Lose 5lb and save the NHS £100m, says Hancock

“Everyone who is overweight should lose at least 5lbs in order to save countless lives and spare the NHS a £100million cost, the Health Secretary has said. Matt Hancock said coronavirus was the “deadly wake-up call” Britain needed to tackle obesity, as the Government unveils a strategy to slim the nation’s waistlines. The advertising of unhealthy food will be banned online and before the 9pm watershed on television, with buy one get one free deals on chocolate and crisps axed and calorie counts placed on menus. An army of “weight loss coaches” at GP surgeries will be trained to persuade millions of people to change their diets and reform couch potato lifestyles.” – Daily Telegraph

  • Online junk food ads face ban – FT
  • Family doctors will become ‘weight coaches’ – Daily Mail
  • PM to launch obesity plan – The Sun
  • Four in five swimming pools remain closed in setback for Johnson’s anti-obesity drive – Daily Telegraph

Sunak ‘considers online sales tax in bid to save high street’

“Rishi Sunak is considering a new tax on goods sold online amid mounting concern about the collapse of the high street as Britain emerges from the coronavirus crisis. The chancellor is examining proposals for an online sales tax to provide a “sustainable and meaningful revenue source for the government” and help bricks-and-mortar retailers to compete. The Treasury is also considering radical plans to abolish business rates and replace them with a “capital values tax” based on the value of land and the buildings on it. The tax would be paid by the owner of the property rather than the business leasing it.” – The Times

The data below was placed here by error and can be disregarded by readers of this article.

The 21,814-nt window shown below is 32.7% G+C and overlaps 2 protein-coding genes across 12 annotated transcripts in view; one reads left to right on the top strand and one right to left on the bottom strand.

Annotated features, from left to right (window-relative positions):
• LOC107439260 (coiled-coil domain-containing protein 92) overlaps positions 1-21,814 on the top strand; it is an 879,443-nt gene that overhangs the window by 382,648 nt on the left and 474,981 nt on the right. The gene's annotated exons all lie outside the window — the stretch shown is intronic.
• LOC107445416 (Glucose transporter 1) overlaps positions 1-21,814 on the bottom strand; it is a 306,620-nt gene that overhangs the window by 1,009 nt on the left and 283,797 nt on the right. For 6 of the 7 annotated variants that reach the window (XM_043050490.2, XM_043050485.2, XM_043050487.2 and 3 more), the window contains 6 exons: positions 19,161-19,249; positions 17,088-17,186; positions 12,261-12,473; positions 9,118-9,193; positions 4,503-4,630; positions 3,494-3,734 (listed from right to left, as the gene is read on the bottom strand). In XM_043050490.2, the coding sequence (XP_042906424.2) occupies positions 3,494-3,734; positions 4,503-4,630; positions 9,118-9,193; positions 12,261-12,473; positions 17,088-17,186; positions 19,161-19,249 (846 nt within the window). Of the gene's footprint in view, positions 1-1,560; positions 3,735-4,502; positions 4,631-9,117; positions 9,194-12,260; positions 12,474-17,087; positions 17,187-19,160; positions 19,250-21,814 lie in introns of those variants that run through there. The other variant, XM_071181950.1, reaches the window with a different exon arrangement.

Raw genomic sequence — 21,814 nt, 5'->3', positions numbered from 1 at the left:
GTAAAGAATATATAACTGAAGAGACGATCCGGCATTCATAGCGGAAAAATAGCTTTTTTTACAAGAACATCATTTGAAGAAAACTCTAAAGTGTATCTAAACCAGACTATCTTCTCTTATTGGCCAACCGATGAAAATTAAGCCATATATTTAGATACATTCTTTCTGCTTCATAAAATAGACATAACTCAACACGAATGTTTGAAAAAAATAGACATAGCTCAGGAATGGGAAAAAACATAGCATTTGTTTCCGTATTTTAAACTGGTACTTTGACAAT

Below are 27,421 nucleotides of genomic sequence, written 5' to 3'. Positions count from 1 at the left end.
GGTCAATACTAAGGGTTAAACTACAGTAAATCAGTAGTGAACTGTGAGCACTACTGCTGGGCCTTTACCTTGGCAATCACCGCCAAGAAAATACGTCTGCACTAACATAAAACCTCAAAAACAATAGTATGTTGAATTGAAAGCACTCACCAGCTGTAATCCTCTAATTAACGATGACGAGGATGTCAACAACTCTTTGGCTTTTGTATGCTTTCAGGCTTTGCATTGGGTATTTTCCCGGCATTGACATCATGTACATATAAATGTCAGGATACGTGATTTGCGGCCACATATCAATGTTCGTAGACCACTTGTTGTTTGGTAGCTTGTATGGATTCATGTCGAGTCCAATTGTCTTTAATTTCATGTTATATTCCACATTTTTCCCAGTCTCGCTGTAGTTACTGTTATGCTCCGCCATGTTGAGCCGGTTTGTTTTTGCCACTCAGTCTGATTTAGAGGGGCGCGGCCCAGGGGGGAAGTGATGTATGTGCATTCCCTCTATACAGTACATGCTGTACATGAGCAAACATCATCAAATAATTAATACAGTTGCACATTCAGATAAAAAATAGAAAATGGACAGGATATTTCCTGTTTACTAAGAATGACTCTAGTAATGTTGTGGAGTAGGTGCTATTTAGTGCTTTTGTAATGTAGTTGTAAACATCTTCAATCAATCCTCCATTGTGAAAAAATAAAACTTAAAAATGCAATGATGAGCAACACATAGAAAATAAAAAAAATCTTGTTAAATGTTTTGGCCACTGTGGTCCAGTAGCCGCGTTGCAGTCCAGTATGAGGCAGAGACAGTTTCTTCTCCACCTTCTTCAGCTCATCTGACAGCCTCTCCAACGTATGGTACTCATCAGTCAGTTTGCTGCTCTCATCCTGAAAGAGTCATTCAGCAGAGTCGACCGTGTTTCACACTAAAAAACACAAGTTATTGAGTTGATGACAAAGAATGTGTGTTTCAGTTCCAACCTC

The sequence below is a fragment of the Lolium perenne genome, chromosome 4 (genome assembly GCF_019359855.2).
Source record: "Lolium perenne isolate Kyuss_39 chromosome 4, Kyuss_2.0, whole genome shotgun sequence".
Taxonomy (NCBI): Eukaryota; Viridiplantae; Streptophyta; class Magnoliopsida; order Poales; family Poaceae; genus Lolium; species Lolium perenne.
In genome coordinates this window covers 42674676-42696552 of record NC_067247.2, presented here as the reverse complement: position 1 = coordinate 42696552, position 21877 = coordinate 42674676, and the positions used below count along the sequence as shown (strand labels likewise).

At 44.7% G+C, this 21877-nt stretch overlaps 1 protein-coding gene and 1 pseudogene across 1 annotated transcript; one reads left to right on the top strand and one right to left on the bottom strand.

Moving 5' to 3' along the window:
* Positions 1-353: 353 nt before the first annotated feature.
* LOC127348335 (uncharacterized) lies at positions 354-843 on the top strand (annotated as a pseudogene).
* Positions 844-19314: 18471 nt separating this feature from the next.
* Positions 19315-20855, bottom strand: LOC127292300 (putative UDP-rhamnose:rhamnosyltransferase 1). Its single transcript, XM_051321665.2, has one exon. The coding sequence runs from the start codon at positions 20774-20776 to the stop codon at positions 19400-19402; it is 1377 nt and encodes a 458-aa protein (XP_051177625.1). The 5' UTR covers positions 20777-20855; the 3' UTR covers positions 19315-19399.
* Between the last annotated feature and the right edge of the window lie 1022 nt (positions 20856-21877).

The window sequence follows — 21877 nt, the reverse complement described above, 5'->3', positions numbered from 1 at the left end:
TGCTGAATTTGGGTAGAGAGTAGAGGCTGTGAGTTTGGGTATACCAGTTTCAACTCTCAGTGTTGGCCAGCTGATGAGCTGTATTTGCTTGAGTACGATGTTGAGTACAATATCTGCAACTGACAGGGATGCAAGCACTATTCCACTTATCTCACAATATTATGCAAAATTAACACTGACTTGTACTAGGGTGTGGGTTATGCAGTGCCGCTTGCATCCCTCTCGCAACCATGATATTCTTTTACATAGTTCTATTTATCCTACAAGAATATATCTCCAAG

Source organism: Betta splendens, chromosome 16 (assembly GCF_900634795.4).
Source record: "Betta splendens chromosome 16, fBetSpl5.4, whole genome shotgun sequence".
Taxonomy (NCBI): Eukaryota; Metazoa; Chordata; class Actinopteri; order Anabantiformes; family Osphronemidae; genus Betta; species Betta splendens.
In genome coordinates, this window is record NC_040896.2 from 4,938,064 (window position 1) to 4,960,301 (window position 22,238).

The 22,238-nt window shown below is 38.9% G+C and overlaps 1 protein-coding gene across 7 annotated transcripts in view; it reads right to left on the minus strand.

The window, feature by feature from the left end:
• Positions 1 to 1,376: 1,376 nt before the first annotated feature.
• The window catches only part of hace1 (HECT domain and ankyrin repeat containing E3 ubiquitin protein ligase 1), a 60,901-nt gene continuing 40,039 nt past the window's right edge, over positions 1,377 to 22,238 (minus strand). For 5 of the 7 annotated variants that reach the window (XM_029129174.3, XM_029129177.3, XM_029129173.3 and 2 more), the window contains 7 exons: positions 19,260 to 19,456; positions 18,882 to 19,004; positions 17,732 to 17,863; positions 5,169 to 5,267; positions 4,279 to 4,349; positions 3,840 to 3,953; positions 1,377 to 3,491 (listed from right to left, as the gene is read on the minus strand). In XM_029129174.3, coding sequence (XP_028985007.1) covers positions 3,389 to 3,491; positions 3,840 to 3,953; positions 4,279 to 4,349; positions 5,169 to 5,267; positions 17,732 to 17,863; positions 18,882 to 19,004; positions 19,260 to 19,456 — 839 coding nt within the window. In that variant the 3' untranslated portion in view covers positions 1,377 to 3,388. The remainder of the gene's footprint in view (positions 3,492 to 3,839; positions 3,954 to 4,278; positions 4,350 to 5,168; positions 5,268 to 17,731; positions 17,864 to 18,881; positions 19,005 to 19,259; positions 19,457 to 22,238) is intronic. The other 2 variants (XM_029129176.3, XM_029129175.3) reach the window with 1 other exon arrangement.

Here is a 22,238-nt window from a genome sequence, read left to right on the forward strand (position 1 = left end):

• ‘Four years’ to recover from record recession – The Times
  • Chancellor mulls tax on online sales – Daily Mail
  • Johnson and Sunak will announce spending spree on roads, infrastructure and energy – Daily Mail

Over-40s in UK ‘to pay more tax to fix social care crisis’

“Everyone over 40 would start contributing towards the cost of care in later life under radical plans being studied by ministers to finally end the crisis in social care, the Guardian can reveal. Under the plan over-40s would have to pay more in tax or national insurance, or be compelled to insure themselves against hefty bills for care when they are older. The money raised would then be used to pay for the help that frail elderly people need with washing, dressing and other activities if still at home, or to cover their stay in a care home. The plans are being examined by Boris Johnson’s new health and social care taskforce and the Department of Health and Social Care (DHSC). Matt Hancock, the health and social care secretary, is a keen advocate of the plan.” – The Guardian